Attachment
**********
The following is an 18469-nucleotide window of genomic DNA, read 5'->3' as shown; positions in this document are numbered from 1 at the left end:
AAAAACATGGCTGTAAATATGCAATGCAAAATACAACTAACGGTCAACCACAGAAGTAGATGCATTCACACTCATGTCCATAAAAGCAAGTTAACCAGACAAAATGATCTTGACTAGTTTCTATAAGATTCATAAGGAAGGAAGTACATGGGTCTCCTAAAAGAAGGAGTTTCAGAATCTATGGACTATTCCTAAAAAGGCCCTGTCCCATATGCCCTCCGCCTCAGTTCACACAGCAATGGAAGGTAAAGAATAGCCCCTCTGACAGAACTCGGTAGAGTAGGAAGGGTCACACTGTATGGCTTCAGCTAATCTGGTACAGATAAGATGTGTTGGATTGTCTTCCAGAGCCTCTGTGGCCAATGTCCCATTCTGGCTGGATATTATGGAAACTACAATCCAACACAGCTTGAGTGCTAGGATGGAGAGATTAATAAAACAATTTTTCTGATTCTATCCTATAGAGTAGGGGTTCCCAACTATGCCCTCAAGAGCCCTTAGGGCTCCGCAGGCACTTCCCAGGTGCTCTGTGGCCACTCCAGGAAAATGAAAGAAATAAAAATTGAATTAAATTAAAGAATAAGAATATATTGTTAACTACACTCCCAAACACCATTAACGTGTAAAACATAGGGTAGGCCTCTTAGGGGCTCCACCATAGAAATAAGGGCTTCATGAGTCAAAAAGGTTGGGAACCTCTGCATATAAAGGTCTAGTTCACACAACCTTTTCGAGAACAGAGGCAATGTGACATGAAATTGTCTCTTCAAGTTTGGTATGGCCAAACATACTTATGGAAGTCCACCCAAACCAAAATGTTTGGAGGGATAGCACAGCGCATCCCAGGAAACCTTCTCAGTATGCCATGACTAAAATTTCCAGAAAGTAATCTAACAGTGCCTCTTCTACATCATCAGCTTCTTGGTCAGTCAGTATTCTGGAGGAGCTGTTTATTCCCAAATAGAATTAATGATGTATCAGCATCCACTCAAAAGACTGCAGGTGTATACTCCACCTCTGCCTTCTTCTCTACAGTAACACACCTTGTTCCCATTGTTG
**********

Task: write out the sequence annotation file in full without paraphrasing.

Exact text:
The following is an 18469-nucleotide window of genomic DNA, read 5'->3' as shown; positions in this document are numbered from 1 at the left end:
AAAAACATGGCTGTAAATATGCAATGCAAAATACAACTAACGGTCAACCACAGAAGTAGATGCATTCACACTCATGTCCATAAAAGCAAGTTAACCAGACAAAATGATCTTGACTAGTTTCTATAAGATTCATAAGGAAGGAAGTACATGGGTCTCCTAAAAGAAGGAGTTTCAGAATCTATGGACTATTCCTAAAAAGGCCCTGTCCCATATGCCCTCCGCCTCAGTTCACACAGCAATGGAAGGTAAAGAATAGCCCCTCTGACAGAACTCGGTAGAGTAGGAAGGGTCACACTGTATGGCTTCAGCTAATCTGGTACAGATAAGATGTGTTGGATTGTCTTCCAGAGCCTCTGTGGCCAATGTCCCATTCTGGCTGGATATTATGGAAACTACAATCCAACACAGCTTGAGTGCTAGGATGGAGAGATTAATAAAACAATTTTTCTGATTCTATCCTATAGAGTAGGGGTTCCCAACTATGCCCTCAAGAGCCCTTAGGGCTCCGCAGGCACTTCCCAGGTGCTCTGTGGCCACTCCAGGAAAATGAAAGAAATAAAAATTGAATTAAATTAAAGAATAAGAATATATTGTTAACTACACTCCCAAACACCATTAACGTGTAAAACATAGGGTAGGCCTCTTAGGGGCTCCACCATAGAAATAAGGGCTTCATGAGTCAAAAAGGTTGGGAACCTCTGCATATAAAGGTCTAGTTCACACAACCTTTTCGAGAACAGAGGCAATGTGACATGAAATTGTCTCTTCAAGTTTGGTATGGCCAAACATACTTATGGAAGTCCACCCAAACCAAAATGTTTGGAGGGATAGCACAGCGCATCCCAGGAAACCTTCTCAGTATGCCATGACTAAAATTTCCAGAAAGTAATCTAACAGTGCCTCTTCTACATCATCAGCTTCTTGGTCAGTCAGTATTCTGGAGGAGCTGTTTATTCCCAAATAGAATTAATGATGTATCAGCATCCACTCAAAAGACTGCAGGTGTATACTCCACCTCTGCCTTCTTCTCTACAGTAACACACCTTGTTCCCATTGTTG